Last week, Donald Trump, in the running for U.S. president in case you didn’t know (God help us all), announced to the world that he wanted to ban (temporarily) all Muslims from entering the United States until the government could figure out what to do about terrorist threats. He also suggested that all existing Muslims in the USA should be forced to go on a register, so that their activities can be monitored more closely in case they are a terrorist threat already.
We will not talk about the fact that he did not suggest that all white, Christian men should also go on a register, despite the fact that this is the demographic responsible for a huge number of shootings in the USA year on year.
Further to that, he spread his amazing intellect and wisdom to our shores when he explained that many parts of London are now a no go area because of the threat of Muslim terrorists, and that our UK police walk the streets in fear.
Shortly thereafter he appeared in public wearing a small toothbrush moustache and suggested that the Republican party just change their logo to a huge, black swastika on a red background.
Only one of these paragraphs is a lie.
A Scottish woman called Suzanne Kelly has started a petition to block Donald Trump from entering the UK on the grounds that he has been using and promoting hate speech.
It is the fastest growing petition in UK history.
Anyone who starts a petition, needs 100,000 signatures before it can be considered for debate by parliament. Once it hits this magic number, they have to table it in for discussion. That does not mean that it will be debated, but it has to be considered.
Since she started the petition, Suzanne has managed to get 544,000 signatures and the number keeps steadily rising.
This, to me, is a thing of joy.
I signed. I bet you expected me to, but to be honest it took me a couple of days to do it.
I believe in freedom of speech. I believe that it is fundamental to our society that people are able to express their opinions, even if those opinions are reprehensible, fascist, hate mongering opinions. I believe it is important that people are allowed to speak their truth, even if it is not my truth.
I believe that even Donald Trump is allowed the freedom of speech.
I also believe that if we stop him from speaking his truth, we are endorsing, albeit tacitly some of his own more troubling beliefs. We are saying that it is alright for you and you and you to speak, but not you.
One day, that you might be me, if this argument is carried through to its logical end.
Why did I sign it?
Because I know that there is no way that the UK is going to ban a man as rich as Trump, who has as many business interests as Trump from entering these shores. If he was a poor, political hate monger, sure, we would ban him quicker than you could wink. Donald Trump, though? No way.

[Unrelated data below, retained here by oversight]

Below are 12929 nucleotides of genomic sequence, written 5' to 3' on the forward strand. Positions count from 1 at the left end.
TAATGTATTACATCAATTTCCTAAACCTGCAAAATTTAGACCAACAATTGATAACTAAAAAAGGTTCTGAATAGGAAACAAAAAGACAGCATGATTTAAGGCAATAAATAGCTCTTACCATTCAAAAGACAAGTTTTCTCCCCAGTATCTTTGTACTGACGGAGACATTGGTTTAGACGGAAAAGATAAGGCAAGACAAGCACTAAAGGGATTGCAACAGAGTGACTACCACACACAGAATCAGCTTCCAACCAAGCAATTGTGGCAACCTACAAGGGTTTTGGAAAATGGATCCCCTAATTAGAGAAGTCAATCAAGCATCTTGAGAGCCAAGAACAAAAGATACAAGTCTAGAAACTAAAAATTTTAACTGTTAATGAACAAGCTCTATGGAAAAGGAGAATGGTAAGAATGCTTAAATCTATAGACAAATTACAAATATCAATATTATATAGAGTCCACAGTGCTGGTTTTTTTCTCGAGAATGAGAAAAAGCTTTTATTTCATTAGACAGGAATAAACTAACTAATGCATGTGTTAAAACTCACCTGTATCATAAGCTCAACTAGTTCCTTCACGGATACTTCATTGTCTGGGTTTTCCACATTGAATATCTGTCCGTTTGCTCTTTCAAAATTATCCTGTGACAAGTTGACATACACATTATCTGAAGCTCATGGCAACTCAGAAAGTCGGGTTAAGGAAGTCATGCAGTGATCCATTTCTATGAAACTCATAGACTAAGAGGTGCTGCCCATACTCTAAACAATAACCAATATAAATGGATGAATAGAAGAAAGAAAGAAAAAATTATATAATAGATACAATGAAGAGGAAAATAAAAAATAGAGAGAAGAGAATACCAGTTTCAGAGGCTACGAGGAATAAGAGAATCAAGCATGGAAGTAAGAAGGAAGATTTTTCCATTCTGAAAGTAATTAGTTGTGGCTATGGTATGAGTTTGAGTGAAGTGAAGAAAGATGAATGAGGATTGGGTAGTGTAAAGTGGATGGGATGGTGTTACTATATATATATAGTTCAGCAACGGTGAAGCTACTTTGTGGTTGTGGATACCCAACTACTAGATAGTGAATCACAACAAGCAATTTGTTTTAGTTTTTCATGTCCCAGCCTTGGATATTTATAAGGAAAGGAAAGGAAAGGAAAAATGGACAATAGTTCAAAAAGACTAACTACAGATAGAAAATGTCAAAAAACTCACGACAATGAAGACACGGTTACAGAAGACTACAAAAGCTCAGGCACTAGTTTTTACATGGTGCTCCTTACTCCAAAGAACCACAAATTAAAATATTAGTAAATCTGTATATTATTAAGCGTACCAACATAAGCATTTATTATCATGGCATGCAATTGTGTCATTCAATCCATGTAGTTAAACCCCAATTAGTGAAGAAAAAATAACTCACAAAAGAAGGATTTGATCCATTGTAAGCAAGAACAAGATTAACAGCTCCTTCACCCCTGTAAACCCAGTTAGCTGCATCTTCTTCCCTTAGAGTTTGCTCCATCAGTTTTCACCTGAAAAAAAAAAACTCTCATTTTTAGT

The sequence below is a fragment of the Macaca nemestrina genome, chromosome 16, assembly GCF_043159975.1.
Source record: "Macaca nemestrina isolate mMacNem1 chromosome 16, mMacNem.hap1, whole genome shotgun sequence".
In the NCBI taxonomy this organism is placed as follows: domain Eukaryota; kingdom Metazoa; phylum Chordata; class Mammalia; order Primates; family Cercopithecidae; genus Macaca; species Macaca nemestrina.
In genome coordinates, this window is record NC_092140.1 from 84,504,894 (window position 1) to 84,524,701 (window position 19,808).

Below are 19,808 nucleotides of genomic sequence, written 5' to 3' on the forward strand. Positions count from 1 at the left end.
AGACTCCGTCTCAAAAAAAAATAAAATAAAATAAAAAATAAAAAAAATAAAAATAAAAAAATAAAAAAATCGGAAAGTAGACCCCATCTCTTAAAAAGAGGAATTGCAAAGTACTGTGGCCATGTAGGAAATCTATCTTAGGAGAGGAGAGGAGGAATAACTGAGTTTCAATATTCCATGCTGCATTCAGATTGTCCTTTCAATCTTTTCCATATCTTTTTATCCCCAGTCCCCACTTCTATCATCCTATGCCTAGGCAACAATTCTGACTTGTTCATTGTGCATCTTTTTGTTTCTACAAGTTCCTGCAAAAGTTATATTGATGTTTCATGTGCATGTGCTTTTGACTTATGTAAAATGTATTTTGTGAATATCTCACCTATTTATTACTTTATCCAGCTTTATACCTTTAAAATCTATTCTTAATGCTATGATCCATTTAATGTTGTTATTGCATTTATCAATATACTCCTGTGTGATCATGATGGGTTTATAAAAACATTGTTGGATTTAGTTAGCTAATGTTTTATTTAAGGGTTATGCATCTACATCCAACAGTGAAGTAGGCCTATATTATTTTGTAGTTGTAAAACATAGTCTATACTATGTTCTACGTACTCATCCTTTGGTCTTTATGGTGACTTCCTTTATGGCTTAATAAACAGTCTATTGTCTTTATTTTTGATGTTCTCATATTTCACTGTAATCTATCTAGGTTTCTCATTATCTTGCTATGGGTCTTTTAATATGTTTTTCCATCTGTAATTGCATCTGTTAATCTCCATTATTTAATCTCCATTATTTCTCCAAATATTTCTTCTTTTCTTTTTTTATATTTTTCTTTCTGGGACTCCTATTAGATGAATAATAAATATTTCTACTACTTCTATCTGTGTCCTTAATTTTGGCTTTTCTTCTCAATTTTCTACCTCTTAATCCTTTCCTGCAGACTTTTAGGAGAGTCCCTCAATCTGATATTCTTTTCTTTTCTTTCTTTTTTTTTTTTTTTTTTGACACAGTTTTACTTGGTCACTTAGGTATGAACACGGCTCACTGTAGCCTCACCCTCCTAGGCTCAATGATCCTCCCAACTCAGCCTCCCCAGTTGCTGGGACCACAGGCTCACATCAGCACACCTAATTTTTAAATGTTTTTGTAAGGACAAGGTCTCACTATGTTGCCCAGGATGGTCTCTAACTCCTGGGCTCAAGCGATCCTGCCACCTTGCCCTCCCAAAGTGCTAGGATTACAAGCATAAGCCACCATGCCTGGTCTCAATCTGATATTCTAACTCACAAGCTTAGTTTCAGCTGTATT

But, because of all those signatures, they have to at least entertain the idea. They have to at least sit down around a table and discuss it.
Because it is such a fast growing petition, it has made the news all over the world. Even Trump has had to take notice of it. It hasn’t dented his ego much. Nothing short of a house landing on him would, to be fair, but he has had to at least consider that he is not as admired as he surely thinks he is.
Except by Katy Hopkins and Piers Morgan.
It has already had knock on effects. He has been sacked from his honorary role within the Scottish Parliament. He has been stripped of an honorary degree from Scottish university. Surely that has to sting just a little.
He has been deflated, just a tad.
Which gives me great pleasure.
So what do we do with people like Trump?
Well, we write and talk and debate and think, as I suggested on yesterday’s blog.
We also keep them close. There is a saying: keep your friends close, and your enemies closer. Never has this been more true.
We need to keep the dialogue going with these people, in the hope things can change.
We also need to accept difference, something that Trump is not doing.
I was talking with a friend of mine last night about the differences in the Labour party. He is anti-Corbyn. I am, with some reservations, pro-Corbyn.
I said to him that I found the way that MPs and party members are denigrating Corbyn, frankly shameful. I wondered why, if those who dislike him so much they are trying to oust him from office, don’t just leave the party? I said to him that it saddened me to see the party ripping itself apart from the inside, and that some members of the party were doing the Conservative’s job for them.
He defended the right of others within the party to hold different views from their leader, and to air those views.
That was not my point.